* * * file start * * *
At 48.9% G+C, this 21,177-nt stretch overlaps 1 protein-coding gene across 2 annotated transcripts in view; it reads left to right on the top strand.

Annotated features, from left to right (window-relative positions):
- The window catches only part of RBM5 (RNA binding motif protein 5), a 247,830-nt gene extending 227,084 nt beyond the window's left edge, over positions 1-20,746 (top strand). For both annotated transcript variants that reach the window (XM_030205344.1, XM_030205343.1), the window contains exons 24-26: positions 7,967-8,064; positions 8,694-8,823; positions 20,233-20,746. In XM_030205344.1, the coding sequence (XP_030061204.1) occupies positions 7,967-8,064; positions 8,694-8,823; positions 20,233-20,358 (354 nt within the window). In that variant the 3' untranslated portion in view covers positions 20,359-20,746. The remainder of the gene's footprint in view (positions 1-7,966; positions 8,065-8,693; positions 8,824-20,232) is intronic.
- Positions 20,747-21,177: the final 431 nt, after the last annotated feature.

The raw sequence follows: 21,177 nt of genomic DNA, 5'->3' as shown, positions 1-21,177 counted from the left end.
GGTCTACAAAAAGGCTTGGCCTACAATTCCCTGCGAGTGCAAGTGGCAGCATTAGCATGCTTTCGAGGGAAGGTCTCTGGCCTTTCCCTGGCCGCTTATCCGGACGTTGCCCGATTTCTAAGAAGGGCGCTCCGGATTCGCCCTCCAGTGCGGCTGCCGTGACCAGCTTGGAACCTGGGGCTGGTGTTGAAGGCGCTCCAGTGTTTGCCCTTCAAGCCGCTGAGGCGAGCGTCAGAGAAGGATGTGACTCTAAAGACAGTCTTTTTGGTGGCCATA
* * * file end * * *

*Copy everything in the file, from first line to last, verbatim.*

At 48.9% G+C, this 21,177-nt stretch overlaps 1 protein-coding gene across 2 annotated transcripts in view; it reads left to right on the top strand.

Annotated features, from left to right (window-relative positions):
- The window catches only part of RBM5 (RNA binding motif protein 5), a 247,830-nt gene extending 227,084 nt beyond the window's left edge, over positions 1-20,746 (top strand). For both annotated transcript variants that reach the window (XM_030205344.1, XM_030205343.1), the window contains exons 24-26: positions 7,967-8,064; positions 8,694-8,823; positions 20,233-20,746. In XM_030205344.1, the coding sequence (XP_030061204.1) occupies positions 7,967-8,064; positions 8,694-8,823; positions 20,233-20,358 (354 nt within the window). In that variant the 3' untranslated portion in view covers positions 20,359-20,746. The remainder of the gene's footprint in view (positions 1-7,966; positions 8,065-8,693; positions 8,824-20,232) is intronic.
- Positions 20,747-21,177: the final 431 nt, after the last annotated feature.

The raw sequence follows: 21,177 nt of genomic DNA, 5'->3' as shown, positions 1-21,177 counted from the left end.
GGTCTACAAAAAGGCTTGGCCTACAATTCCCTGCGAGTGCAAGTGGCAGCATTAGCATGCTTTCGAGGGAAGGTCTCTGGCCTTTCCCTGGCCGCTTATCCGGACGTTGCCCGATTTCTAAGAAGGGCGCTCCGGATTCGCCCTCCAGTGCGGCTGCCGTGACCAGCTTGGAACCTGGGGCTGGTGTTGAAGGCGCTCCAGTGTTTGCCCTTCAAGCCGCTGAGGCGAGCGTCAGAGAAGGATGTGACTCTAAAGACAGTCTTTTTGGTGGCCATA